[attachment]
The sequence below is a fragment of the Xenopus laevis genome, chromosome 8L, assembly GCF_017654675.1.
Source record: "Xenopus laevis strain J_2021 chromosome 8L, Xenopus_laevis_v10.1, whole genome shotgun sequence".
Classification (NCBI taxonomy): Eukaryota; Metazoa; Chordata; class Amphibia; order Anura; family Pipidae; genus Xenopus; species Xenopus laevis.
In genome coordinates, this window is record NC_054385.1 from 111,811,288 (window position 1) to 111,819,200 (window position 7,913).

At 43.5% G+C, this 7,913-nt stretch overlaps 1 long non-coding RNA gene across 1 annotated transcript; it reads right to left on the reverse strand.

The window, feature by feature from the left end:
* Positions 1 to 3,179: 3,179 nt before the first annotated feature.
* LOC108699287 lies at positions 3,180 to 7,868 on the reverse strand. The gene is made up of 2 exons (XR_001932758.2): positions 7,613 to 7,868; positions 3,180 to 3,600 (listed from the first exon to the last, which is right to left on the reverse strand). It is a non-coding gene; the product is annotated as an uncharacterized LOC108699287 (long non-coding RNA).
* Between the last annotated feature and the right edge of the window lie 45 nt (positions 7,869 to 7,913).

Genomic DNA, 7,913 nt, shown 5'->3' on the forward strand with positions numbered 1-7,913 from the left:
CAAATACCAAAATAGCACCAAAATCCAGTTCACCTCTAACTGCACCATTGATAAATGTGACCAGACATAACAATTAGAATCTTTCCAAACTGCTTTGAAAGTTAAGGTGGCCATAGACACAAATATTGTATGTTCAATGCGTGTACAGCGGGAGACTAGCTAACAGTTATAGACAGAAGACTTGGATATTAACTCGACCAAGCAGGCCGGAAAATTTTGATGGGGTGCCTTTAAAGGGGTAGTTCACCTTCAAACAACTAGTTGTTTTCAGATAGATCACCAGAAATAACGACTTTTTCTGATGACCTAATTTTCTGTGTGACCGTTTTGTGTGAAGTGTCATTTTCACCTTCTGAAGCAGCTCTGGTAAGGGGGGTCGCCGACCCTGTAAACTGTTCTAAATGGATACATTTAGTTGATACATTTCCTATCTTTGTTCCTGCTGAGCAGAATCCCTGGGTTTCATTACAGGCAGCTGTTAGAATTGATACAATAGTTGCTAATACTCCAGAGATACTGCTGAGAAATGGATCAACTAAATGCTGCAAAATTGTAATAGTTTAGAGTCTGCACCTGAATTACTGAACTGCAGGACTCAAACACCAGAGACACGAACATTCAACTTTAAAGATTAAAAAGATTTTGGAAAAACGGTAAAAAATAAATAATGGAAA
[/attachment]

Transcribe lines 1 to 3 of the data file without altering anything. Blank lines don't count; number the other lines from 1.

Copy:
The sequence below is a fragment of the Xenopus laevis genome, chromosome 8L, assembly GCF_017654675.1.
Source record: "Xenopus laevis strain J_2021 chromosome 8L, Xenopus_laevis_v10.1, whole genome shotgun sequence".
Classification (NCBI taxonomy): Eukaryota; Metazoa; Chordata; class Amphibia; order Anura; family Pipidae; genus Xenopus; species Xenopus laevis.